Building Assets, Reducing Risks (BARR) Schools


What is Barr?

BARR LogoBARR was developed over 20 years ago by a high school counselor who felt ineffective because more than 40 percent of her 9th-grade students failed at least one core course and were at risk of not graduating on time. She learned from her school’s principal that this was not just her high school’s problem, but it reflected a troubling national trend. Using strategies from the fields of business and medicine, Executive Director Angela Jerabek created the BARR model and implemented it in the fall of 1998. By spring 1999, the 9th-grade student failure rate had decreased from 44% the previous year to 20%. Teachers worked together and knew each student – not just from an academic perspective, but from a personal perspective – their interests, strengths, hopes, and dreams. 

 

The BARR system uses eight interlocking strategies that build intentional relationships (staff to staff, staff to student, and student to student) and utilizes real-time data to enable schools to achieve concrete academic, social, and emotional outcomes for every student.

These strategies are in line with the DOE’s whole-student approach and work across the Department.  

 

Careful implementation and evaluation continued for over 20 years, all with the same findings – students passed more classes, pursued more advanced courses, and graduated on time. The focus of BARR is not just for some students but all students. Teachers reported increased collaboration, satisfaction, and their ability to use data effectively. School culture and climate were improved. Today, BARR operates in over 250 schools nationwide and works in all grade levels, K-12, including in dozens of schools here in Maine.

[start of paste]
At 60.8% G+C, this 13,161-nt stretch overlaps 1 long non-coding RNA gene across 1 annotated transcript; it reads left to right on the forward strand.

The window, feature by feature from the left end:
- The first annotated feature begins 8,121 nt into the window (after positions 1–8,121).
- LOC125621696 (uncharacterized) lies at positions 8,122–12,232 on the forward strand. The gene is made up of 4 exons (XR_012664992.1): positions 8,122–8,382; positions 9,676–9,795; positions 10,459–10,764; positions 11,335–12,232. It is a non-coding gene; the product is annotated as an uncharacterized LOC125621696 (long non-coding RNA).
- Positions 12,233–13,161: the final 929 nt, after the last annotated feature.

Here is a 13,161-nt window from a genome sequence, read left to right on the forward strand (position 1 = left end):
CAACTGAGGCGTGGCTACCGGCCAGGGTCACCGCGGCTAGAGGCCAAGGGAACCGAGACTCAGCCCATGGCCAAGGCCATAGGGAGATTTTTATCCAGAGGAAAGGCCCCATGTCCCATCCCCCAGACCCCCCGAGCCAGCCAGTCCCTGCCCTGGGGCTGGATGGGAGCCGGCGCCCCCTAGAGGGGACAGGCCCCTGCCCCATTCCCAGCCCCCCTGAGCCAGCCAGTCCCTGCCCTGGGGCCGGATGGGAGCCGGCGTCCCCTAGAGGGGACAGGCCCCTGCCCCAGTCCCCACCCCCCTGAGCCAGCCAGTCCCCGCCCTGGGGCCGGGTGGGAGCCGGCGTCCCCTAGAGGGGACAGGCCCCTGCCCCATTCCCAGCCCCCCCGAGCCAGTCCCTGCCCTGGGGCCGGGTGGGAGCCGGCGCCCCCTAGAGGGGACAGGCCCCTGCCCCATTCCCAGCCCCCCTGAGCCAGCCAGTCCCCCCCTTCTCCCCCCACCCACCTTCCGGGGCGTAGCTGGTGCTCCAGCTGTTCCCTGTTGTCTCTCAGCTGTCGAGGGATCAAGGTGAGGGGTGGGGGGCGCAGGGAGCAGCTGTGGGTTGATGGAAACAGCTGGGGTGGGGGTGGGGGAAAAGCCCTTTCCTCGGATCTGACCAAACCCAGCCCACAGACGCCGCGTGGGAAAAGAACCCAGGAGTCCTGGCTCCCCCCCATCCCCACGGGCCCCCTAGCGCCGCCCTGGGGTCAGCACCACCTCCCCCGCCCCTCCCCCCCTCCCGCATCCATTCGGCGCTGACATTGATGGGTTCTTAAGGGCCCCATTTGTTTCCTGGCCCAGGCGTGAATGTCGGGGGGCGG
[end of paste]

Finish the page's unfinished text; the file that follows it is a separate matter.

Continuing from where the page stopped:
BARR Fast Facts

 

BARR's 8 Interconnected Strategies

 

  • There are already BARR schools in Maine and one in every county
  • BARR is a flexible approach tailored to the assets and needs of the school community
  • BARR can be customized for a grade level, specific classes, a portion of the school, or the entire school
  • Funding is by the school, and multiple schools within an SAU can participate in this opportunity
  • BARR schools receive a coach who will guide them through their journey to becoming a BARR school.
  • Every BARR school is unique; it fits with your school rather than fitting your school into a program.

Learn more about BARR 

 

 

 

  1. Focus on the whole student.
  2. Provide professional development for teachers, counselors, and administrators.
  3. Use BARR’s curriculum to foster a climate for learning and relationship building.
  4. Create cohorts to cultivate connections.
  5. Hold regular meetings of the cohort teacher teams to discuss each student.
  6. Conduct Community Connect meetings that engage the community
  7. Engage families
  8. Engage administrators

 

 

Resources

 

Contact

Page Nichols
Chief Innovation Officer
Phone: 207-592-1216
Email: Page.nichols@maine.gov